International Students Get a Lesson in Love
What does “hang out” mean? What does “friends with benefits” mean? How do I know when an American man or woman is interested in me? These are the types of questions that Rebecca Peterson, an international student advisor, answered during an hour-long session devoted to helping international students build relationships with other students.
“Making Relationships in the U.S.” is one of a dozen sessions in the Living in the United States series, offered by the Office of International Services (OIS). The series also covers politics, health care, accent reduction and success in the U.S. classroom, among other topics.
Part of the Division of Student Affairs, OIS offers a variety of services to USC’s international population, the largest of any U.S. university. Helping international students understand American culture and make friends with American students is one of the reasons this series was created five years ago. The popular “relationship” session addresses friendships, dating, marriage and workplace relationships.
“This session focuses on the social relational aspects of the U.S. culture that may be different for international students,” Peterson said. “They struggle with making American friends, so they ask: How do I make small talk? When they say lets hang out, does that mean they really want to? Will they contact me, or do I contact them?”
About 30 international students attended the September session, where dating was a hot topic. The students — from China, the Netherlands, Korea, Portugal, Saudi Arabia, Japan and Turkey — discussed how dating differs in their cultures and learned about dating American-style.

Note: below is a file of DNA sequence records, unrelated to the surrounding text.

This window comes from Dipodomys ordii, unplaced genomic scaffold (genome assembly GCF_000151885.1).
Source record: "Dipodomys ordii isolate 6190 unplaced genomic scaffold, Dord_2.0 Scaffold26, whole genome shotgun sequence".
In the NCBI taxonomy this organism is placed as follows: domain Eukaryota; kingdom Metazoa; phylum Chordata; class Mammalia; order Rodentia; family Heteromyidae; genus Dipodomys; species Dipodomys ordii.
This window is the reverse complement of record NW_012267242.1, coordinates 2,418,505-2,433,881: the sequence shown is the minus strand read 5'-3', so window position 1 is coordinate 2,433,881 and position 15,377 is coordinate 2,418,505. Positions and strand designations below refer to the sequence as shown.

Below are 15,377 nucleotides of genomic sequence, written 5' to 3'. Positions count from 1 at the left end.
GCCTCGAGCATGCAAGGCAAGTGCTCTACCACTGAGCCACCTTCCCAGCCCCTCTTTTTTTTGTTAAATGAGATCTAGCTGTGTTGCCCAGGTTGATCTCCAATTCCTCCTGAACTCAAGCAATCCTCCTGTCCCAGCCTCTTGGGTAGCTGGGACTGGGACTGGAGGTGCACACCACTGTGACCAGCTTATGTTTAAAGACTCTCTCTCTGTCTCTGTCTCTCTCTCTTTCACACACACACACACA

Graduate student Amanda Beirne and undergraduate Paul Birkner shared their thoughts about dating from an American perspective.
“If you’re texting a guy all of the time, and he’s never the first person to text, then he’s probably not interested,” said Birkner. “But say this guy starts texting you all of the time. He’s probably showing some interest in you. It’s almost like writing love letters, back in the day. Texting has replaced that.”
Several students said that in their cultures, they only go to the movies with very close friends, and they were surprised that American students will go to see a movie with new acquaintances. There were also some cultural differences related to dinner invitations.
“Going to get coffee or tea or a smoothie, something more casual, is very common,” said Beirne. “Dinner is reserved for more intimate relationships, or someone you’re trying to get to know really well in a romantic way.”
A light bulb went off in Dutch graduate student Paulien Snellen’s head after hearing this.
“I asked someone to dinner, and I never heard from him again. Now I realize he thinks I was interested in him,” said Snellen. “During the day I’m too busy, so I suggested dinner, but I didn’t mean anything more by it. I also have to get accustomed to small talk. In the Netherlands, we share personal things with everyone, not just with friends. Here, it’s just small talk if you’re strangers.”
Snellen will undoubtedly be happy to learn that in America, a stranger is just a friend you haven’t met yet.